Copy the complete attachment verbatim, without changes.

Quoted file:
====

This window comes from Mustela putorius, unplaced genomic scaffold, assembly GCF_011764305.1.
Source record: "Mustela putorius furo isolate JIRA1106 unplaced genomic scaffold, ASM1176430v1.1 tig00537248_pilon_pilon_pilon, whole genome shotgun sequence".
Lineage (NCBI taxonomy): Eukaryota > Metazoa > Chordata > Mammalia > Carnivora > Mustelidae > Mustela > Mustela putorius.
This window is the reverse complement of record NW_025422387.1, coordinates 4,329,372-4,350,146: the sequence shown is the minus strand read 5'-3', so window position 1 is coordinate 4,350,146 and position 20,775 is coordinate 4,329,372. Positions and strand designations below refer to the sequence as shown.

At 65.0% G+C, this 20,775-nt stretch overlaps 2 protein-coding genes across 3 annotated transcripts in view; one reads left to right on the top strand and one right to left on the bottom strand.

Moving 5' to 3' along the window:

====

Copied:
This window comes from Mustela putorius, unplaced genomic scaffold, assembly GCF_011764305.1.
Source record: "Mustela putorius furo isolate JIRA1106 unplaced genomic scaffold, ASM1176430v1.1 tig00537248_pilon_pilon_pilon, whole genome shotgun sequence".
Lineage (NCBI taxonomy): Eukaryota > Metazoa > Chordata > Mammalia > Carnivora > Mustelidae > Mustela > Mustela putorius.
This window is the reverse complement of record NW_025422387.1, coordinates 4,329,372-4,350,146: the sequence shown is the minus strand read 5'-3', so window position 1 is coordinate 4,350,146 and position 20,775 is coordinate 4,329,372. Positions and strand designations below refer to the sequence as shown.

At 65.0% G+C, this 20,775-nt stretch overlaps 2 protein-coding genes across 3 annotated transcripts in view; one reads left to right on the top strand and one right to left on the bottom strand.

Moving 5' to 3' along the window: